The plans are there. All it needs is for Government to give the go-ahead. The resources required would be modest, and the return on investment – to society as well as the economy – would be significant and sustained.
A good answer
Such a rejuvenation of adult education and lifelong learning will be vital not just to build back better from the Covid-19 crisis but also to tackle the climate crisis – for which education is key, not only to understand the issues, and the options for action, but to mobilise communities and workplaces to deliver on that necessary action.
This need for adult education and lifelong learning is embodied in the Sustainable Development Goals, and being acted on across the globe. Denmark has since 2017 built into collective agreements between employers and trade unions the obligation for employers to design and invest in training for their workers, and give them time off for it. Singapore’s SkillsFuture movement is a national initiative to promote lifelong learning. A significant proportion of UC Berkeley undergraduates will have studied previously at a Community College.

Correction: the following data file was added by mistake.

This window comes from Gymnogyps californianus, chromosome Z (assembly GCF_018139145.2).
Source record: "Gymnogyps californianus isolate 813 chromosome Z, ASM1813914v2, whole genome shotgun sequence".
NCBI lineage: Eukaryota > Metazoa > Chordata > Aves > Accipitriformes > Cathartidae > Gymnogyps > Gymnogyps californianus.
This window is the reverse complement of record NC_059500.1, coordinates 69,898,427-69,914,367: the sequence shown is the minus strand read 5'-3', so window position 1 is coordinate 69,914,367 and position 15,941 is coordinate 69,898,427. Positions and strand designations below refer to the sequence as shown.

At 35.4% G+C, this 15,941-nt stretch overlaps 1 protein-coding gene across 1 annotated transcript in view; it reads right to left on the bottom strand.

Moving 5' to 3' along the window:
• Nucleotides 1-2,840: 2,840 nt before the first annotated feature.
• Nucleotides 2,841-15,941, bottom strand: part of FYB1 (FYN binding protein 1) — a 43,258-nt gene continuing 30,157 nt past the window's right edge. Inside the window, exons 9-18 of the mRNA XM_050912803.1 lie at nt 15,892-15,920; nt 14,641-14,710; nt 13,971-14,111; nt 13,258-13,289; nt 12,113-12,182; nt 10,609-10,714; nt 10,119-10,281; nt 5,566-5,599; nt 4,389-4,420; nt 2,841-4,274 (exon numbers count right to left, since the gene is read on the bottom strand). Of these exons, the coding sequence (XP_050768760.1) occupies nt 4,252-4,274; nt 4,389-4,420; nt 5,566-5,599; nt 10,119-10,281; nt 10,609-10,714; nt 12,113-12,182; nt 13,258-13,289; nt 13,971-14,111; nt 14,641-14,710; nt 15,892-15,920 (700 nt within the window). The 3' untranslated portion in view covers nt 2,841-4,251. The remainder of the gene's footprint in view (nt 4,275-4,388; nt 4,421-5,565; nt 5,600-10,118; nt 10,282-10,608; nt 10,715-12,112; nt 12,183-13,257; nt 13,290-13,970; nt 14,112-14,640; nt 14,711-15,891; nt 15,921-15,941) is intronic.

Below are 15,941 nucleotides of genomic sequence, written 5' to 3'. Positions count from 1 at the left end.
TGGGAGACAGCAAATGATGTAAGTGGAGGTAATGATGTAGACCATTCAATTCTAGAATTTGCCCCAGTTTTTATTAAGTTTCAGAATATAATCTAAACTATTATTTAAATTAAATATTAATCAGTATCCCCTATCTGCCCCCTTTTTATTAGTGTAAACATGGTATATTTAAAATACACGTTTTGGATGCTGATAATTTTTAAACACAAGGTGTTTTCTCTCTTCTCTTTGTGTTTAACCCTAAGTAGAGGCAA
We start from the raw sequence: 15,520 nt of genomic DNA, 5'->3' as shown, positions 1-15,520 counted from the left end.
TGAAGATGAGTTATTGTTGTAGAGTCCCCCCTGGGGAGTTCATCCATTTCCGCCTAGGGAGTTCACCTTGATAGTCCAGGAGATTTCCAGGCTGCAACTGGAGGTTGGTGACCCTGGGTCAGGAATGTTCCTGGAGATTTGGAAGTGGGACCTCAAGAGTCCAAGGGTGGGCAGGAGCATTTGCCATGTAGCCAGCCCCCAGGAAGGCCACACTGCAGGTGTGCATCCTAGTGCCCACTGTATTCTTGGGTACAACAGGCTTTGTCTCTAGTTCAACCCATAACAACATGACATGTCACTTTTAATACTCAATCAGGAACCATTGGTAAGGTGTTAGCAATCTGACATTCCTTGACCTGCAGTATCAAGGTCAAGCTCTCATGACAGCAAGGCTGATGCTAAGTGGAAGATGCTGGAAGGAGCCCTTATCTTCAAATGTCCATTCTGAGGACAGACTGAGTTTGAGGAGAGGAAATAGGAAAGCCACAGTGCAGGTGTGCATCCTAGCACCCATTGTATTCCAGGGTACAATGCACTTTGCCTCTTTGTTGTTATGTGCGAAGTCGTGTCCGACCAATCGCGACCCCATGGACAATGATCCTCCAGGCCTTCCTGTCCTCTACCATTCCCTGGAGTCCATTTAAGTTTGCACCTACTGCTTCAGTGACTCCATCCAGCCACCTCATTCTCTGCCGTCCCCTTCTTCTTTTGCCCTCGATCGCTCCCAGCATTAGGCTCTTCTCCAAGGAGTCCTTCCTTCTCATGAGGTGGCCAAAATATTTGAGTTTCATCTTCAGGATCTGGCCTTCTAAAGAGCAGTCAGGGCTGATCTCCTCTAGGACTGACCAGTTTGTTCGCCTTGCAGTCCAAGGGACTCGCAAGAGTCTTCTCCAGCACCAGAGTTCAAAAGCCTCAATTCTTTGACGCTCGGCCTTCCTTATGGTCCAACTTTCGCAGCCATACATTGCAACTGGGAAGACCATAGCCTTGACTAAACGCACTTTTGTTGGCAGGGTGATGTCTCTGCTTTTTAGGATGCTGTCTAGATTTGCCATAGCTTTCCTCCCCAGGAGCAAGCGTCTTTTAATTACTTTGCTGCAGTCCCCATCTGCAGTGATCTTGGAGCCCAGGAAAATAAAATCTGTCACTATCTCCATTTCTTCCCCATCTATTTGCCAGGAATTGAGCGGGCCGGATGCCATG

The UK did have a “world leading” model of provision, which of course could and should have been developed and improved – but instead under successive governments of all political parties a series of unfortunate events have left the country’s provision weaker rather than stronger. In response to the 1919 Report all universities over time committed to providing adult education and lifelong learning. The government provided funding to deliver locally through partnerships between universities, local authorities and the WEA. The founding of the Open University was world leading. We did it before and can do it again. It isn’t rocket science – it just needs political backing and above all to avoid a plethora of initiatives and micromanagement. Government needs to set the national strategy, provide the resources, and allow local partnerships to deliver.